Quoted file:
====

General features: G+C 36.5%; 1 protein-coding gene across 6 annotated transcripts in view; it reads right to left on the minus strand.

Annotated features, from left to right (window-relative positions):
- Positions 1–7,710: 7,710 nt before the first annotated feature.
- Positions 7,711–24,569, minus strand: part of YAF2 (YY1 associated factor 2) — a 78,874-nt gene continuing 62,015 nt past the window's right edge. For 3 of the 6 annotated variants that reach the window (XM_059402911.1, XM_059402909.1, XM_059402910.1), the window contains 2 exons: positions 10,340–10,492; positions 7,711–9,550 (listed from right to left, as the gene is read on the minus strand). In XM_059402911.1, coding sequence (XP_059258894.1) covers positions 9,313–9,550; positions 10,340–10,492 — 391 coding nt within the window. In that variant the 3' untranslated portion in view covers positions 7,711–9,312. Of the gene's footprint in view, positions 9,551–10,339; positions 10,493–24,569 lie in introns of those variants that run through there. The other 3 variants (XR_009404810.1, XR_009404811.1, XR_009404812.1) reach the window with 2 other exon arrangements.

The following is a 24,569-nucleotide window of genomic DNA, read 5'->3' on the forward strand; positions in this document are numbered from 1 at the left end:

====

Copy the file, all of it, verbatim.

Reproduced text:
General features: G+C 36.5%; 1 protein-coding gene across 6 annotated transcripts in view; it reads right to left on the minus strand.

Annotated features, from left to right (window-relative positions):
- Positions 1–7,710: 7,710 nt before the first annotated feature.
- Positions 7,711–24,569, minus strand: part of YAF2 (YY1 associated factor 2) — a 78,874-nt gene continuing 62,015 nt past the window's right edge. For 3 of the 6 annotated variants that reach the window (XM_059402911.1, XM_059402909.1, XM_059402910.1), the window contains 2 exons: positions 10,340–10,492; positions 7,711–9,550 (listed from right to left, as the gene is read on the minus strand). In XM_059402911.1, coding sequence (XP_059258894.1) covers positions 9,313–9,550; positions 10,340–10,492 — 391 coding nt within the window. In that variant the 3' untranslated portion in view covers positions 7,711–9,312. Of the gene's footprint in view, positions 9,551–10,339; positions 10,493–24,569 lie in introns of those variants that run through there. The other 3 variants (XR_009404810.1, XR_009404811.1, XR_009404812.1) reach the window with 2 other exon arrangements.

The following is a 24,569-nucleotide window of genomic DNA, read 5'->3' on the forward strand; positions in this document are numbered from 1 at the left end: